Opening. Evidently, this first-time film from Justin Lin caused quite a stir at Sundance, though after watching it I find whatever controversy it created a little perplexing. The story of a pack of overachieving Asian high school students turning to crime for kicks in suburbia, the film is little more than Goodfellas and Boyz 'N' the Hood spackled together with an Asian cast, directed with overly hyper flare by Lin, and purchased by MTV films for release to teens and tweens nationwide. Does swapping out Italians for Asians make for enough originality to create a buzz? I guess so, though it doesn't really make for a memorable picture. (BRADLEY STEINBACHER) Uptown, Varsity
Bowling For Columbine
For a while, Moore seems on to something--a culture of fear endemic to our country--but in the end, he shortchanges the psychological complexity in favor of cheap shots. He wants to say something great, but ultimately doesn't. Can't, maybe. Because he isn't really a social critic, he's a demagogue. (SEAN NELSON)
Bringing Down the House
Bringing Down the House is the latest example of a burgeoning genre of American cinema--Socratic comedies, films that make a show of pretending to be dumber than they are. For the majority of its journey across the screen, it is as expert as fluff gets. Queen Latifah and Steve Martin navigate the deeply familiar plot with enough wit and flair to keep the audience howling with glee, stumbling only in the final quarter with--I wish I were kidding--the bumbling kidnap of a wealthy dowager. Still, it is the model of a film that aims low and triumphs, and you should go see it. (DAVID SCHMADER)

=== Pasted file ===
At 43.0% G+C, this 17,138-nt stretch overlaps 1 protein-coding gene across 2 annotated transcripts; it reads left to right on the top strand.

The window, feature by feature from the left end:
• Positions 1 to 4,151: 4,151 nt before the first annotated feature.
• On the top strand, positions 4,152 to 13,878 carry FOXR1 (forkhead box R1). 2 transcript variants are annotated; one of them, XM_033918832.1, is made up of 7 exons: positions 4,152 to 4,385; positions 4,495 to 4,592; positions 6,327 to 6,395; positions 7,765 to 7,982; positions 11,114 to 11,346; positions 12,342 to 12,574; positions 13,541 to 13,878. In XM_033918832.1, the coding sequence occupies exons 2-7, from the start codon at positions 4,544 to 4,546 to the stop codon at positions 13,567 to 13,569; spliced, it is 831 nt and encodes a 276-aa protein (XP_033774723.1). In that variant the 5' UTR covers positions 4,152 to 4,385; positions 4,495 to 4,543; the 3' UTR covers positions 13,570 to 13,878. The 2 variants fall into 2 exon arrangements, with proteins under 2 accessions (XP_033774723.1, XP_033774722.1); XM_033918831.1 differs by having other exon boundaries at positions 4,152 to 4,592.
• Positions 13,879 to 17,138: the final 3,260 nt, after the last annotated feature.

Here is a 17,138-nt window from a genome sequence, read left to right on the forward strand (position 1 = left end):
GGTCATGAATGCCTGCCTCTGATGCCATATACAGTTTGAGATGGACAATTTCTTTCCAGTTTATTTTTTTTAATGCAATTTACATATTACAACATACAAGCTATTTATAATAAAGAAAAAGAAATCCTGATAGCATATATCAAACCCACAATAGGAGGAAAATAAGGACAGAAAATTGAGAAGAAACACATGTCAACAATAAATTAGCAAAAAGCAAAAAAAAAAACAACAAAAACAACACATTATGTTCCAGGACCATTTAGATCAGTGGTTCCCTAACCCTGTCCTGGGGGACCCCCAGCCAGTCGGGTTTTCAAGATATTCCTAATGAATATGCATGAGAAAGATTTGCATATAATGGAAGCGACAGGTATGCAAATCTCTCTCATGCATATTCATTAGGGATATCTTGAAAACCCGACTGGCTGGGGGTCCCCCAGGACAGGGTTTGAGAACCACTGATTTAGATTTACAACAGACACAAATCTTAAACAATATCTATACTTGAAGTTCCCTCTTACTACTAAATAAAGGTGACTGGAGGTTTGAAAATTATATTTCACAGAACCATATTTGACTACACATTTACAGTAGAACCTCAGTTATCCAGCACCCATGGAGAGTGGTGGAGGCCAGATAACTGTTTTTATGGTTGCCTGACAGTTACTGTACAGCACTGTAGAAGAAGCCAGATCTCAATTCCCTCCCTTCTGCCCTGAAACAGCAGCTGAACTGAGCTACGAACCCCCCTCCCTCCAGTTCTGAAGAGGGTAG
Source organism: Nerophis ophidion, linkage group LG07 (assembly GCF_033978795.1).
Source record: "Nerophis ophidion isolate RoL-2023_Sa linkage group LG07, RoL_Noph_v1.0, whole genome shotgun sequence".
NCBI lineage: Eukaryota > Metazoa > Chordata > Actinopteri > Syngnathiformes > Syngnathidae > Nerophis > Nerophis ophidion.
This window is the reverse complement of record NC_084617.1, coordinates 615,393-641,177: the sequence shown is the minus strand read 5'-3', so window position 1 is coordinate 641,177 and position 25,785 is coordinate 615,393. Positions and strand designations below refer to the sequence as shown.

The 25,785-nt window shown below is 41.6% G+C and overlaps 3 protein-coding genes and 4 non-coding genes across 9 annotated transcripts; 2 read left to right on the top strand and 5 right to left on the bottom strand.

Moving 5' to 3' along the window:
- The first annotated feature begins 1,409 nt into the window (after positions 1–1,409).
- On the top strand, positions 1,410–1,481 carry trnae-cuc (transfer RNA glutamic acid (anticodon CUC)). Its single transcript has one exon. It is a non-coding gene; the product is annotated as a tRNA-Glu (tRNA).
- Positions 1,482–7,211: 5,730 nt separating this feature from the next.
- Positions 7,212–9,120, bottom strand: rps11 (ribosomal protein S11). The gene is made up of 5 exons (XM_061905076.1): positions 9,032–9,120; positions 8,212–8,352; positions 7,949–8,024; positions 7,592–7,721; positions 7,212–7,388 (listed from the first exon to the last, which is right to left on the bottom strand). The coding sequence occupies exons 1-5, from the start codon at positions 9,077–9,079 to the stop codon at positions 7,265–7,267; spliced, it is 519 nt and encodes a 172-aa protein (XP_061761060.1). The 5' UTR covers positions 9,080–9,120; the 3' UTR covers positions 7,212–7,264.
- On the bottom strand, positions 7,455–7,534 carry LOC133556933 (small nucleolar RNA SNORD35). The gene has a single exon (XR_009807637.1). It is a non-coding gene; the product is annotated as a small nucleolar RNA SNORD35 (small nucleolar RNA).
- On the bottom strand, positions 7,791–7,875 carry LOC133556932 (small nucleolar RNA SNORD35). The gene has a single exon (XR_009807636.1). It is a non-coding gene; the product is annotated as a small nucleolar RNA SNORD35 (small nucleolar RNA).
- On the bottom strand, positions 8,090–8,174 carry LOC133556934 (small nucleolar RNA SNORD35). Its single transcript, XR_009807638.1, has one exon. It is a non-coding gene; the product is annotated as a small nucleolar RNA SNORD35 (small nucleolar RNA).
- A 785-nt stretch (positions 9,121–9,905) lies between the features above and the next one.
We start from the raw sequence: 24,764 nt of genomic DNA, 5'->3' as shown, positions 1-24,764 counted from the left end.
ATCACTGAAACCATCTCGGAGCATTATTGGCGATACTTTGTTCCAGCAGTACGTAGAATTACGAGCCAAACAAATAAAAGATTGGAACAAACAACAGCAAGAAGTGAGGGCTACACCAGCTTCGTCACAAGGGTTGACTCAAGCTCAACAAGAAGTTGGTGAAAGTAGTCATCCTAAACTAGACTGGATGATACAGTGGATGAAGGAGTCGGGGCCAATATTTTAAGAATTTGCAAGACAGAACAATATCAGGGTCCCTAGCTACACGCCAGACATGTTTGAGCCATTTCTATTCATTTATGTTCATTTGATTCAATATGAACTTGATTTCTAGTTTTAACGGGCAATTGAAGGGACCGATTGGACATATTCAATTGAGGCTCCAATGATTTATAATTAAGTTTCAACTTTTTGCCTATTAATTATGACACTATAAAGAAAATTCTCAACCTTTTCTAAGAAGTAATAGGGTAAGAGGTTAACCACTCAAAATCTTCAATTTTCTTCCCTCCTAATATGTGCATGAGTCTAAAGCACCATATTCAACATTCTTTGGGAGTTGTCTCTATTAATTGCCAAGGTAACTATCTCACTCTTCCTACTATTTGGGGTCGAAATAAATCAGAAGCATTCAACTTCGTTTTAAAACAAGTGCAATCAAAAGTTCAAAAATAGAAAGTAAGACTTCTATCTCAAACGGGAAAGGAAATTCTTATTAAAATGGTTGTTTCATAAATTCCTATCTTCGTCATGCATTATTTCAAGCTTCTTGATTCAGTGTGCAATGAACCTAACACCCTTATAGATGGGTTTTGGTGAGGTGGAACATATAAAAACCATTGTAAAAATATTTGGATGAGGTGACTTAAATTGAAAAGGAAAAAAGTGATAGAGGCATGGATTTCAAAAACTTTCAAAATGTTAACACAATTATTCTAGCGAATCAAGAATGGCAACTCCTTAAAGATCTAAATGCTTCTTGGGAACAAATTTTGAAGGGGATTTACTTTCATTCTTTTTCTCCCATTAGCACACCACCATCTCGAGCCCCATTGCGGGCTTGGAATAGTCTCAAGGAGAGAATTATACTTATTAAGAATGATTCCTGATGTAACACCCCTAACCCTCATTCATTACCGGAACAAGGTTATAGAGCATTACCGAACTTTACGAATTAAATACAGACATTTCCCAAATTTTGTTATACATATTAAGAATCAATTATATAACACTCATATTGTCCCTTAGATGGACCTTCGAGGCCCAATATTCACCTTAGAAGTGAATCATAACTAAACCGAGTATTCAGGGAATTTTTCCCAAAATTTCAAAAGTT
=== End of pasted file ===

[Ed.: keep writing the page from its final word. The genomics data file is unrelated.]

Opening. See review this issue.
Catch Me If You Can
Long stretches of Catch Me If You Can are filmed so lazily that the entire enterprise falters, producing more of a shrug than general excitement. The end result is a thrilling, near-unbelievable story rendered dull and even more unbelievable. (BRADLEY STEINBACHER)
Okay, so get this: Some dumb schmuck is engaged to three women in three different cities, right? All right, so then, like, all of a sudden, they're all in the same city, okay? What happens next? Local television affiliate syndication. For all of eternity.
Basically, the last hour of Chicago is a mess. Nevertheless, I recommend it. You'll have to endure Richard Gere as Billy Flynn, of course, but it's a small price to pay to watch the Fosse-inspired choreography and Catherine Zeta-Jones' star turn as Velma Kelly. (DAN SAVAGE)
* The Core